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Indian students in US up by record 29.4%

Posted on November 25, 2015
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MUMBAI: Indian students going to the US went up by 29.4 per cent this year, a record high, revealed the Open Doors Report on International Education Exchange released on Monday.

From hosting around 1.02 lakh Indian students last year, US has been the destination for 30,000 more students in 2014-15 – the largest growth from a single country. The single-year growth rate for India is the highest in the history of open doors, since 1954-55, comparable only with the growth witnessed in 2000-01, when the jump was of 29.1 per cent. Experts attribute the jump to the surge in international schools in the country, which makes overseas education an attractive choice for Indian students, stabilizing rupee value, and liberal economic policies.

In the same period last year, the growth rate was just about 6.11 per cent. This was after the enrolment of Indian students in US universities dipped for three consecutive years between 2010 and 2013. Over the last 10 years, the number of students in the US has gone up by 73.7 per cent. Even as the number of Indian students pursing graduate studies went up by 39.3 per cent in the last year adding to the overall growth, the influx of international schools in the country has led to a good jump of 30.3 per cent among students pursuing undergraduate studies too. Maximum numbers of Indians pursue graduate studies (64 per cent) in the US, followed by optional practical training (22 per cent) and undergraduate studies (12 per cent). Texas emerged as the top study abroad destination for Indian students in the US, while California and New York are a close second and third.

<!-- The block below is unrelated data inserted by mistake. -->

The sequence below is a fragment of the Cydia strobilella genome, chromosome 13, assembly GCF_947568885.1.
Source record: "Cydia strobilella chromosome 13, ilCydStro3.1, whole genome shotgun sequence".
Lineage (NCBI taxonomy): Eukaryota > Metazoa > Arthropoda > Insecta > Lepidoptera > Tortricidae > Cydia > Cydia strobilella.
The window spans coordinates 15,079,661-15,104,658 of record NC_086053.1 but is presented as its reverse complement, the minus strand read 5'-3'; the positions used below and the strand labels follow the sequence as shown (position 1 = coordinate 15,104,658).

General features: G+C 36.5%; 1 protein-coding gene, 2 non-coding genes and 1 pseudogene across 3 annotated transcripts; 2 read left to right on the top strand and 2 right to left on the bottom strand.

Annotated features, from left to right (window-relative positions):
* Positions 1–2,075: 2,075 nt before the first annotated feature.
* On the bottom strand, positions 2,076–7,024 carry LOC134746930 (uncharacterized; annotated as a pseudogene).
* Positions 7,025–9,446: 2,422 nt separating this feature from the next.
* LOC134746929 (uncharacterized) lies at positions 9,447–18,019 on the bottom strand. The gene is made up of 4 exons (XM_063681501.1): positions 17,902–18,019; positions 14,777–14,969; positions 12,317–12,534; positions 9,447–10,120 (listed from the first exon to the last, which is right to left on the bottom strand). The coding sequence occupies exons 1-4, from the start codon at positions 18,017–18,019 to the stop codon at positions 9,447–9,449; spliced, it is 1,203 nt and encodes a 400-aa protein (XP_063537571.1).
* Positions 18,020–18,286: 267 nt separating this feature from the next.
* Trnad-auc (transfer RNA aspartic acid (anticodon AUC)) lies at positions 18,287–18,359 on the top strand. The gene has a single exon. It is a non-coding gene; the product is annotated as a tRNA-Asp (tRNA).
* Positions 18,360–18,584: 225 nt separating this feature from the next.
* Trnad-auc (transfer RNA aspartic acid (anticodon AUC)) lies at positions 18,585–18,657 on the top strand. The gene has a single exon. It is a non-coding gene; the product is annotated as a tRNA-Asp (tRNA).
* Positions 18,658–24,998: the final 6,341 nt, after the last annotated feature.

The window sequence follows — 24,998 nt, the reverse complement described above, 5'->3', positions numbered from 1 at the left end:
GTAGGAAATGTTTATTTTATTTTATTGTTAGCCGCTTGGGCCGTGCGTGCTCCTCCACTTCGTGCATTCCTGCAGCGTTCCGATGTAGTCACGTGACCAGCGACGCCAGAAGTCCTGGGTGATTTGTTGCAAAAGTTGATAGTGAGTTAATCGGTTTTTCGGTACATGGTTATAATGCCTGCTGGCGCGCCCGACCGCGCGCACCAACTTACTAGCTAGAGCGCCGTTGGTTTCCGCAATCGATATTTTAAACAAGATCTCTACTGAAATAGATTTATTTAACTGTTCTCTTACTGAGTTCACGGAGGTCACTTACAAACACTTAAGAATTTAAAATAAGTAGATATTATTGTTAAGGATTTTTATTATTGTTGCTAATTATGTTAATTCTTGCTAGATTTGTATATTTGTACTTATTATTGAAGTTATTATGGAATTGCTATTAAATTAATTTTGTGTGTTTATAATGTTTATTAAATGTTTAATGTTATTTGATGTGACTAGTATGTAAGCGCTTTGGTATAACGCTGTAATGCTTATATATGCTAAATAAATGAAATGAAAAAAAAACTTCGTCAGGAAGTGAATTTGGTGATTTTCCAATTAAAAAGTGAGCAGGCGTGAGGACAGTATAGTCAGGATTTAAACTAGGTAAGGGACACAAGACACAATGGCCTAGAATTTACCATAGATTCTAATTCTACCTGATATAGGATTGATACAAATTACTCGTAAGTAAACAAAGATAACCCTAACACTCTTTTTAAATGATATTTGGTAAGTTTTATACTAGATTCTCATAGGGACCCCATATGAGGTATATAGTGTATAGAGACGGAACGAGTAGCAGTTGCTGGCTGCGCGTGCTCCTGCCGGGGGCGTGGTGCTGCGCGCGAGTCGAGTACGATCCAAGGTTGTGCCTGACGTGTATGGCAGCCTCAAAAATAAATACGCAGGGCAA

The Open Doors report is annually published by the Institute of International Education in partnership with the US department of state’s bureau of education and cultural affairs.

While Open Doors does not compile region-wise data for their international students, Michael Evans, consular section chief, mentioned that Gujarat and Maharashtra make up the biggest students’ pool from the western region. “We have had the highest number of visa applications, including students’ visas, from these two states in the western region,” he said. The region also includes Chhattisgarh, Goa and Madhya Pradesh. In the last one year, there has been a 56 per cent rise in the students’ visas issued in the country, when the western region saw a jump of 89 per cent.

The US Consul General Thomas Vajda added that the consular section offers information sessions on the student visa process to schools and students across the five states. “US students coming to India to study for academic credit increased by five per cent to 4,583 this year, making it the 12th leading destination for US study abroad,” said Vajda. However, the numbers of US students travelling to India has not increased significantly over the last few years. Vajda added students from the US take into account a lot of aspects before moving to other countries, including programmes, issues of housing, etc. For US students, UK, followed by Italy and Spain remain the top study abroad destinations.

Science, technology, engineering, math (STEM) remained the most popular choice of study among Indian students. Of these, engineering was the top choice, with 37.5 per cent students pursuing it, followed by math/computer with 31.4 per cent students. Kamya Suri from the Indo-American Education Society said many students from Gujarat have been looking at options beyond STEM too. “There are students from international schools who are choosing non-STEM courses and opting for courses such as photography too. Students who are unable to get into STEM are looking at data analytics. The mindsets of parents have changed too,” said Suri.

Ryan Pereira, regional officer, US-India Educational Foundation, said apart from the stabilizing rupee, and international schools which are preparing students for study in the US, the education system also is preferred over other nations as it has flexible options; for example, a student can pursue doctorate after his/her undergraduate programme unlike in India, where a master programme is a pre-requisite.

http://timesofindia.indiatimes.com/india/Indian-students-in-US-up-by-record-29-4/articleshow/49810209.cms

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